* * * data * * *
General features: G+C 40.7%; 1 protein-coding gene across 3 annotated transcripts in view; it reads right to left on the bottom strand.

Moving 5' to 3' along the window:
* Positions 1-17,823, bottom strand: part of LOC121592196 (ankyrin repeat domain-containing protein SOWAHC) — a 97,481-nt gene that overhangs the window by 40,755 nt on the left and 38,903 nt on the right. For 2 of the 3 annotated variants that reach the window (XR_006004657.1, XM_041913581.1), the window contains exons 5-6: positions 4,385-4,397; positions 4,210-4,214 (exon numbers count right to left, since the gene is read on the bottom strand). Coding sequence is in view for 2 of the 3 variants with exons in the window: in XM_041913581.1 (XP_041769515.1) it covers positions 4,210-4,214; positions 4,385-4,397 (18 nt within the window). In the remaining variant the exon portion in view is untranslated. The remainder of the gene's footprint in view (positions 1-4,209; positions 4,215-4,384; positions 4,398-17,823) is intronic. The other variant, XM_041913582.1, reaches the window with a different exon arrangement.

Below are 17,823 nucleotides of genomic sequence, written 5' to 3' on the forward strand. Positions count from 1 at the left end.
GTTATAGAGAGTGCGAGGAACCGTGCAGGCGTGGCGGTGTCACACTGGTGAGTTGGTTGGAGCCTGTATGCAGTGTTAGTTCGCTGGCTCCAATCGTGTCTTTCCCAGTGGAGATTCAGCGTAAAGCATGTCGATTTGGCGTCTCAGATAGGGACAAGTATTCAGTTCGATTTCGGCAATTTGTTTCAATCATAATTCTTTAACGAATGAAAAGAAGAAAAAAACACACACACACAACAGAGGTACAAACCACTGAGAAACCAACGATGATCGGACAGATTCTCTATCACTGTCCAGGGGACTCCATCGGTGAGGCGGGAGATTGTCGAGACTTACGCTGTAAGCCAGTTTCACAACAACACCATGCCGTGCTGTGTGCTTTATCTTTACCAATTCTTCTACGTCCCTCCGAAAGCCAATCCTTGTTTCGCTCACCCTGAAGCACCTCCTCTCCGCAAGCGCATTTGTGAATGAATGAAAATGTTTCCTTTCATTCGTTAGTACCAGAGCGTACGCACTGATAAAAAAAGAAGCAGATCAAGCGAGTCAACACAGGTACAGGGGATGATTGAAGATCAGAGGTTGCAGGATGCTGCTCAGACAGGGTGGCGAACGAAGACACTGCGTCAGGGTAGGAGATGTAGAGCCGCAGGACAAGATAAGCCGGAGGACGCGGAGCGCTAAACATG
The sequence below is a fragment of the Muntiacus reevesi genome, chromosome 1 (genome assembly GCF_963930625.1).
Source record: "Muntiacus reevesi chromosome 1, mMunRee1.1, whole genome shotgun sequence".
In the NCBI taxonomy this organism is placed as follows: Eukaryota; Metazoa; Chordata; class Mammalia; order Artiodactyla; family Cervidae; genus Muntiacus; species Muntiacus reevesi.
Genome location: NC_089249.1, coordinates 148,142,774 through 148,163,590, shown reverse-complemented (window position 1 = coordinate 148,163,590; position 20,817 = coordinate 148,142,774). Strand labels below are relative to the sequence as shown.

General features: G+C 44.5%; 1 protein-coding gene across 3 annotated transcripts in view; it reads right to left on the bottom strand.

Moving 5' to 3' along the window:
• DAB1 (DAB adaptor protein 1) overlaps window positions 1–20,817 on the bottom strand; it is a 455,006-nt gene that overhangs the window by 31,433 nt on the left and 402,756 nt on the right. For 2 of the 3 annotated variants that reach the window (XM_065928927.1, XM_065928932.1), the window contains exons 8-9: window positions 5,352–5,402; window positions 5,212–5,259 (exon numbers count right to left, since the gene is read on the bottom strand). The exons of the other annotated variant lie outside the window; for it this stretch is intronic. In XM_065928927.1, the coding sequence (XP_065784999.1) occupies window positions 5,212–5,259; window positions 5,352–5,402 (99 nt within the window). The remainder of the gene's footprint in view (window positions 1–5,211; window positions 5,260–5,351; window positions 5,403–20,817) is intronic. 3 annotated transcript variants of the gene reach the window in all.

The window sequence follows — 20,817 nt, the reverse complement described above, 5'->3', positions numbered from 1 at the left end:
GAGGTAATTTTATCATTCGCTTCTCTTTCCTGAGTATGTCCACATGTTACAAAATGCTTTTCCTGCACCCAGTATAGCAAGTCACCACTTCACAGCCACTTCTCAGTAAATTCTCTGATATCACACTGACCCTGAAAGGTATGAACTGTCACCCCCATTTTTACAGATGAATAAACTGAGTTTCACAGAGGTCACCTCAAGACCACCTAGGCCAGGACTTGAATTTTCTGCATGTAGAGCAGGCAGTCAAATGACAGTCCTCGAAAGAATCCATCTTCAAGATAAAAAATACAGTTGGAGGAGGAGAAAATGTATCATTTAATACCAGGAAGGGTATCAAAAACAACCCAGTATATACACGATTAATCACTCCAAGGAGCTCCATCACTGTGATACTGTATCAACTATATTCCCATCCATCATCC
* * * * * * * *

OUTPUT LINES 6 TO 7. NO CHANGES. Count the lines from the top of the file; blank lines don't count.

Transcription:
The sequence below is a fragment of the Muntiacus reevesi genome, chromosome 1 (genome assembly GCF_963930625.1).
Source record: "Muntiacus reevesi chromosome 1, mMunRee1.1, whole genome shotgun sequence".